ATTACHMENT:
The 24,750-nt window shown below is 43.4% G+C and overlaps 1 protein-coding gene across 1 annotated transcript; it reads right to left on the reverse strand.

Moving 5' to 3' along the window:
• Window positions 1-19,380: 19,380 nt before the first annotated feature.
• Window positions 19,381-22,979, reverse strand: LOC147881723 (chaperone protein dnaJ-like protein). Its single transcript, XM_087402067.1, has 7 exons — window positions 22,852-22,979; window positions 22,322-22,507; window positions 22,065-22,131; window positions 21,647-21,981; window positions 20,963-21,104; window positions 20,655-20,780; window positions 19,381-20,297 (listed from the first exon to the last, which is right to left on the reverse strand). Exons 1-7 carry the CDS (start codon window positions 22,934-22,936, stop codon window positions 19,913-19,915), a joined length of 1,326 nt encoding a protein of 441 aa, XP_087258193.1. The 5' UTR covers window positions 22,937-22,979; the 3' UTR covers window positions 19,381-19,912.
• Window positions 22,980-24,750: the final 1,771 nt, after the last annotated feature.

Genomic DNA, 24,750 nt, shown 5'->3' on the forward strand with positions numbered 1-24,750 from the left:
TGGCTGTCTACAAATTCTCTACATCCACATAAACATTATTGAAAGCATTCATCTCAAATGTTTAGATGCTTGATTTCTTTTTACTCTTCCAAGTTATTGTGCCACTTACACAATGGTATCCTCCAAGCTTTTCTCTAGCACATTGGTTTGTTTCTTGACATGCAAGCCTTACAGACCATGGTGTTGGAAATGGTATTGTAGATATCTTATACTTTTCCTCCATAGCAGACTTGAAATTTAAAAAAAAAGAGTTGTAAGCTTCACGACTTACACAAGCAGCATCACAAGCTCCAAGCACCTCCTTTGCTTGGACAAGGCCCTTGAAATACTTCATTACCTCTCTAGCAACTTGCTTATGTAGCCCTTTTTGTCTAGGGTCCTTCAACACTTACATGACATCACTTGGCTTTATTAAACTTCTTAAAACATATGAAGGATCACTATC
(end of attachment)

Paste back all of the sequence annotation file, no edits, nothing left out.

The 24,750-nt window shown below is 43.4% G+C and overlaps 1 protein-coding gene across 1 annotated transcript; it reads right to left on the reverse strand.

Moving 5' to 3' along the window:
• Window positions 1-19,380: 19,380 nt before the first annotated feature.
• Window positions 19,381-22,979, reverse strand: LOC147881723 (chaperone protein dnaJ-like protein). Its single transcript, XM_087402067.1, has 7 exons — window positions 22,852-22,979; window positions 22,322-22,507; window positions 22,065-22,131; window positions 21,647-21,981; window positions 20,963-21,104; window positions 20,655-20,780; window positions 19,381-20,297 (listed from the first exon to the last, which is right to left on the reverse strand). Exons 1-7 carry the CDS (start codon window positions 22,934-22,936, stop codon window positions 19,913-19,915), a joined length of 1,326 nt encoding a protein of 441 aa, XP_087258193.1. The 5' UTR covers window positions 22,937-22,979; the 3' UTR covers window positions 19,381-19,912.
• Window positions 22,980-24,750: the final 1,771 nt, after the last annotated feature.

Genomic DNA, 24,750 nt, shown 5'->3' on the forward strand with positions numbered 1-24,750 from the left:
TGGCTGTCTACAAATTCTCTACATCCACATAAACATTATTGAAAGCATTCATCTCAAATGTTTAGATGCTTGATTTCTTTTTACTCTTCCAAGTTATTGTGCCACTTACACAATGGTATCCTCCAAGCTTTTCTCTAGCACATTGGTTTGTTTCTTGACATGCAAGCCTTACAGACCATGGTGTTGGAAATGGTATTGTAGATATCTTATACTTTTCCTCCATAGCAGACTTGAAATTTAAAAAAAAAGAGTTGTAAGCTTCACGACTTACACAAGCAGCATCACAAGCTCCAAGCACCTCCTTTGCTTGGACAAGGCCCTTGAAATACTTCATTACCTCTCTAGCAACTTGCTTATGTAGCCCTTTTTGTCTAGGGTCCTTCAACACTTACATGACATCACTTGGCTTTATTAAACTTCTTAAAACATATGAAGGATCACTATC